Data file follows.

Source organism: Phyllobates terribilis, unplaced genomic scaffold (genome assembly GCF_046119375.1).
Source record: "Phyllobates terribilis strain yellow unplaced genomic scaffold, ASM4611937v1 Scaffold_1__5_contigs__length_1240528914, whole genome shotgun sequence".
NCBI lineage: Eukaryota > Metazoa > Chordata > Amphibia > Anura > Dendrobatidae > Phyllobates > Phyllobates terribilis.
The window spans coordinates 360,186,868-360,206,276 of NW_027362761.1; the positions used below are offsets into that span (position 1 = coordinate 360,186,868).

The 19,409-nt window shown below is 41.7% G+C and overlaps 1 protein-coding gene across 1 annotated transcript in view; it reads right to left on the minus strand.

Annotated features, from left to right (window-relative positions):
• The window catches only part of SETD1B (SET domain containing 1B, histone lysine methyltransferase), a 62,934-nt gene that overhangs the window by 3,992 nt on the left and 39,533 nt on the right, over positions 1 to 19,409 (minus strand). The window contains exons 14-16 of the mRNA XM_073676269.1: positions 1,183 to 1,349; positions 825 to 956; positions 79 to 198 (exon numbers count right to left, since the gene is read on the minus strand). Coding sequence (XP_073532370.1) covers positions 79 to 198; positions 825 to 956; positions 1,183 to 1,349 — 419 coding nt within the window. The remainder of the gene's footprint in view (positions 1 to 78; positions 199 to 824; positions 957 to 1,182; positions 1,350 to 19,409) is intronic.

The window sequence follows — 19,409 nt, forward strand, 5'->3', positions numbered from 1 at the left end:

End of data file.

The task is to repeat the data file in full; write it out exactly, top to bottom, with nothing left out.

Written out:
Source organism: Phyllobates terribilis, unplaced genomic scaffold (genome assembly GCF_046119375.1).
Source record: "Phyllobates terribilis strain yellow unplaced genomic scaffold, ASM4611937v1 Scaffold_1__5_contigs__length_1240528914, whole genome shotgun sequence".
NCBI lineage: Eukaryota > Metazoa > Chordata > Amphibia > Anura > Dendrobatidae > Phyllobates > Phyllobates terribilis.
The window spans coordinates 360,186,868-360,206,276 of NW_027362761.1; the positions used below are offsets into that span (position 1 = coordinate 360,186,868).

The 19,409-nt window shown below is 41.7% G+C and overlaps 1 protein-coding gene across 1 annotated transcript in view; it reads right to left on the minus strand.

Annotated features, from left to right (window-relative positions):
• The window catches only part of SETD1B (SET domain containing 1B, histone lysine methyltransferase), a 62,934-nt gene that overhangs the window by 3,992 nt on the left and 39,533 nt on the right, over positions 1 to 19,409 (minus strand). The window contains exons 14-16 of the mRNA XM_073676269.1: positions 1,183 to 1,349; positions 825 to 956; positions 79 to 198 (exon numbers count right to left, since the gene is read on the minus strand). Coding sequence (XP_073532370.1) covers positions 79 to 198; positions 825 to 956; positions 1,183 to 1,349 — 419 coding nt within the window. The remainder of the gene's footprint in view (positions 1 to 78; positions 199 to 824; positions 957 to 1,182; positions 1,350 to 19,409) is intronic.

The window sequence follows — 19,409 nt, forward strand, 5'->3', positions numbered from 1 at the left end: